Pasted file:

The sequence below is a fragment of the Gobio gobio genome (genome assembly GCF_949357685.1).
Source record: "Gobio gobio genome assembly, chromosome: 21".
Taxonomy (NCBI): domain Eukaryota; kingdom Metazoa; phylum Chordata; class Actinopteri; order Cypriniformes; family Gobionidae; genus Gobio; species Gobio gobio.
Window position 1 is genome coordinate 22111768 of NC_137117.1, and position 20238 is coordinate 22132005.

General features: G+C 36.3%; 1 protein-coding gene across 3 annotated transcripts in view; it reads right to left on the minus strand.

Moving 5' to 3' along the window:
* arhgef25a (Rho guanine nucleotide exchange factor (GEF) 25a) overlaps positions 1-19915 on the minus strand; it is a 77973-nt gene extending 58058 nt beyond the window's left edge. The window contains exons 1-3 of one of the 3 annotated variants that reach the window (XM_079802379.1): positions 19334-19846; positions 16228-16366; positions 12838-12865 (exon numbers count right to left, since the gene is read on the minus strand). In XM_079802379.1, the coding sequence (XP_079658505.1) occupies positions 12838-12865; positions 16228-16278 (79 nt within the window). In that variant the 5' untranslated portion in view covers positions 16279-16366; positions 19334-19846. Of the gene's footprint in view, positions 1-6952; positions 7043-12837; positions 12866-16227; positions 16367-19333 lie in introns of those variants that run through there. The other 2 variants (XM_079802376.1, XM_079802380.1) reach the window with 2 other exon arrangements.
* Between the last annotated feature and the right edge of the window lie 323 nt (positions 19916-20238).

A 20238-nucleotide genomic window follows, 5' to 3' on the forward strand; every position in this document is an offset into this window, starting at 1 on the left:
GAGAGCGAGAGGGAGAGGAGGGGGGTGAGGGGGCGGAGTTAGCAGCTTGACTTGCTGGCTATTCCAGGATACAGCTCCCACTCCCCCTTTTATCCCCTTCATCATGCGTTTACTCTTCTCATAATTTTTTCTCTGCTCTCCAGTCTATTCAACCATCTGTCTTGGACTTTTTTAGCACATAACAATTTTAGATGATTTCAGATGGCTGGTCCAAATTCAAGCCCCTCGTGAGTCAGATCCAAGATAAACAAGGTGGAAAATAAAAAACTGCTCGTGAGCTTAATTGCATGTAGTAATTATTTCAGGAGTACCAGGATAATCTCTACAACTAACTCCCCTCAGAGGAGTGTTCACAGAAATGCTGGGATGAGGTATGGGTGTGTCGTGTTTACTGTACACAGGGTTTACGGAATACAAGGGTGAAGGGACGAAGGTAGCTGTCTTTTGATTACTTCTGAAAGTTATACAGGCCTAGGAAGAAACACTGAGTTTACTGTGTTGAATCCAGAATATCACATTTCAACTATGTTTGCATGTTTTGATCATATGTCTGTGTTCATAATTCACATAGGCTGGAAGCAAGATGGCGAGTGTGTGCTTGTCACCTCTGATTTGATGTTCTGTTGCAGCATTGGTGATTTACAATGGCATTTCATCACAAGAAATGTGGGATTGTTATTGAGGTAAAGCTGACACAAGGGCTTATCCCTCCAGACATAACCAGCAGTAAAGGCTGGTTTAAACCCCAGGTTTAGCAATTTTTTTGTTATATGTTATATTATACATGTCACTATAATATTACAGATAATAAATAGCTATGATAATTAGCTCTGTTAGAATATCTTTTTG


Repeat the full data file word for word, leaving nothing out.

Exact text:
The sequence below is a fragment of the Gobio gobio genome (genome assembly GCF_949357685.1).
Source record: "Gobio gobio genome assembly, chromosome: 21".
Taxonomy (NCBI): domain Eukaryota; kingdom Metazoa; phylum Chordata; class Actinopteri; order Cypriniformes; family Gobionidae; genus Gobio; species Gobio gobio.
Window position 1 is genome coordinate 22111768 of NC_137117.1, and position 20238 is coordinate 22132005.

General features: G+C 36.3%; 1 protein-coding gene across 3 annotated transcripts in view; it reads right to left on the minus strand.

Moving 5' to 3' along the window:
* arhgef25a (Rho guanine nucleotide exchange factor (GEF) 25a) overlaps positions 1-19915 on the minus strand; it is a 77973-nt gene extending 58058 nt beyond the window's left edge. The window contains exons 1-3 of one of the 3 annotated variants that reach the window (XM_079802379.1): positions 19334-19846; positions 16228-16366; positions 12838-12865 (exon numbers count right to left, since the gene is read on the minus strand). In XM_079802379.1, the coding sequence (XP_079658505.1) occupies positions 12838-12865; positions 16228-16278 (79 nt within the window). In that variant the 5' untranslated portion in view covers positions 16279-16366; positions 19334-19846. Of the gene's footprint in view, positions 1-6952; positions 7043-12837; positions 12866-16227; positions 16367-19333 lie in introns of those variants that run through there. The other 2 variants (XM_079802376.1, XM_079802380.1) reach the window with 2 other exon arrangements.
* Between the last annotated feature and the right edge of the window lie 323 nt (positions 19916-20238).

A 20238-nucleotide genomic window follows, 5' to 3' on the forward strand; every position in this document is an offset into this window, starting at 1 on the left:
GAGAGCGAGAGGGAGAGGAGGGGGGTGAGGGGGCGGAGTTAGCAGCTTGACTTGCTGGCTATTCCAGGATACAGCTCCCACTCCCCCTTTTATCCCCTTCATCATGCGTTTACTCTTCTCATAATTTTTTCTCTGCTCTCCAGTCTATTCAACCATCTGTCTTGGACTTTTTTAGCACATAACAATTTTAGATGATTTCAGATGGCTGGTCCAAATTCAAGCCCCTCGTGAGTCAGATCCAAGATAAACAAGGTGGAAAATAAAAAACTGCTCGTGAGCTTAATTGCATGTAGTAATTATTTCAGGAGTACCAGGATAATCTCTACAACTAACTCCCCTCAGAGGAGTGTTCACAGAAATGCTGGGATGAGGTATGGGTGTGTCGTGTTTACTGTACACAGGGTTTACGGAATACAAGGGTGAAGGGACGAAGGTAGCTGTCTTTTGATTACTTCTGAAAGTTATACAGGCCTAGGAAGAAACACTGAGTTTACTGTGTTGAATCCAGAATATCACATTTCAACTATGTTTGCATGTTTTGATCATATGTCTGTGTTCATAATTCACATAGGCTGGAAGCAAGATGGCGAGTGTGTGCTTGTCACCTCTGATTTGATGTTCTGTTGCAGCATTGGTGATTTACAATGGCATTTCATCACAAGAAATGTGGGATTGTTATTGAGGTAAAGCTGACACAAGGGCTTATCCCTCCAGACATAACCAGCAGTAAAGGCTGGTTTAAACCCCAGGTTTAGCAATTTTTTTGTTATATGTTATATTATACATGTCACTATAATATTACAGATAATAAATAGCTATGATAATTAGCTCTGTTAGAATATCTTTTTG